"A federal judge has refused to dismiss a class-action suit accusing Pfizer Inc. of securities fraud for failing to disclose relevant data from a study it conducted about its arthritis drug Celebrex.Source: New Jersey Law Journal
U.S. District Judge Anne Thompson held Monday that a 2001 article in The Washington Post — revealing the alleged concealment of the study data — "may have raised the possibility that Defendants acted with scienter, thus prompting a reasonable person to begin investigating," but did not "establish a strong inference that Defendants acted with the requisite intent."
Applying a new standard for the Third Circuit, Thompson held that the statute of limitations in securities-fraud cases begins to run "when a reasonably diligent plaintiff should have discovered facts permitting it to successfully plead a cause of action under the … Securities Exchange Act."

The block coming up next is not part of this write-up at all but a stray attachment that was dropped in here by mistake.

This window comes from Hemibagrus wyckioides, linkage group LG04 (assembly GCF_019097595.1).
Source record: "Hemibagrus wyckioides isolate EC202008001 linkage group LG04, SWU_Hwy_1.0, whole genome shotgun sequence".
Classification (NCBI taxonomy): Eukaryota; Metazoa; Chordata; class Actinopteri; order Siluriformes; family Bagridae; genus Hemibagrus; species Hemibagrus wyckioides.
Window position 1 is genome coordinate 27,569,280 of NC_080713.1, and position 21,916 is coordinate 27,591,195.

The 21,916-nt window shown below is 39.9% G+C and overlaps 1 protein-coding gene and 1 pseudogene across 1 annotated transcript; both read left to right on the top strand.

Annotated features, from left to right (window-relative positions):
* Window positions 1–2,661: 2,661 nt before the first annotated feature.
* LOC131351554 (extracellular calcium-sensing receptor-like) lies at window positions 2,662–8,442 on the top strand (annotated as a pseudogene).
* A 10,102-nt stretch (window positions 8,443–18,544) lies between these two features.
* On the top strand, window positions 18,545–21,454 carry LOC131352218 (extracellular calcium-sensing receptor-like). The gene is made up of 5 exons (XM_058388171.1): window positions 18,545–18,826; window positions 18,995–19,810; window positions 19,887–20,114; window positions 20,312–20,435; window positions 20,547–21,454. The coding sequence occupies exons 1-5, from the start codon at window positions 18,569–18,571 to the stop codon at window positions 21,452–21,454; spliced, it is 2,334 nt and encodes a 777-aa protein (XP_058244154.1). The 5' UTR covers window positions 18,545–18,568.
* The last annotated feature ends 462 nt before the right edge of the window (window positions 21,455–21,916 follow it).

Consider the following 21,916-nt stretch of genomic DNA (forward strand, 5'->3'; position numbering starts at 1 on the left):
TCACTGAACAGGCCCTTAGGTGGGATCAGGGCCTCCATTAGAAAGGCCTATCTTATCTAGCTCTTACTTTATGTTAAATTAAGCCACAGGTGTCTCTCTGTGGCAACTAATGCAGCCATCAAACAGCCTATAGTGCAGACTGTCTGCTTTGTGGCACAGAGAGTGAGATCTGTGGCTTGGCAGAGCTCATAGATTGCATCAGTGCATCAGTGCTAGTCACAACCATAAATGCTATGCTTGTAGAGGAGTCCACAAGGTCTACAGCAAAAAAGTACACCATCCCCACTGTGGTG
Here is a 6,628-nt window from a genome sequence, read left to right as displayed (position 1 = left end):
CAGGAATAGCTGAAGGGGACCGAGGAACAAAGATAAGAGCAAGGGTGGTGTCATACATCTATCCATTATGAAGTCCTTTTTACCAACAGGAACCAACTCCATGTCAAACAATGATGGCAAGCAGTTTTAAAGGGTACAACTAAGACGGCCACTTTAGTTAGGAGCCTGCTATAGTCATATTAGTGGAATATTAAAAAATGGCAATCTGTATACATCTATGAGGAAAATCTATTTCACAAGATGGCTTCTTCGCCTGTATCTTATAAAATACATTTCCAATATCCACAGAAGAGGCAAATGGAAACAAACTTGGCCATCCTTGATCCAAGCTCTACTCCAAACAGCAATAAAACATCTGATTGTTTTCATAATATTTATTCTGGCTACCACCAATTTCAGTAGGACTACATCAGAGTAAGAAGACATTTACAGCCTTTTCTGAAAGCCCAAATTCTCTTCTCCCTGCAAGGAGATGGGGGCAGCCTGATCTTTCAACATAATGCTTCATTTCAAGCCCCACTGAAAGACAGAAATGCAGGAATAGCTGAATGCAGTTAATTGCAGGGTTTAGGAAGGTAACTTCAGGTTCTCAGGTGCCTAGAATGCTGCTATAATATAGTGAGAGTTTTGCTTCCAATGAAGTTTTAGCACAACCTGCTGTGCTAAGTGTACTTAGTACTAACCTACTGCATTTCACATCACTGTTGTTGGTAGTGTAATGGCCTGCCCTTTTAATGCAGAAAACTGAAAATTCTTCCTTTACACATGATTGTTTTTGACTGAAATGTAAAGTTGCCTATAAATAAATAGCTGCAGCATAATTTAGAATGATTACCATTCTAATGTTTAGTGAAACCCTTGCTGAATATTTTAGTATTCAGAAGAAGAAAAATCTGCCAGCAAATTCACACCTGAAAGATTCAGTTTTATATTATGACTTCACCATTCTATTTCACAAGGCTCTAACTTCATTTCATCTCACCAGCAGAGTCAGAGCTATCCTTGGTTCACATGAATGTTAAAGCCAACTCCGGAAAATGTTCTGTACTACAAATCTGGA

In Alaska Electrical Pension Fund v. Pharmacia Corp., 03-cv-1519, the plaintiffs claim that Pfizer and subsidiary Pharmacia Corp. fraudulently withheld some results of a long-term clinical study of Celebrex's gastrointestinal side effects. Pharmacia allegedly reported only the first six months' worth of results in an effort to make the drug appear safer than it truly was and caused an article to be published in the Journal of the American Medical Association."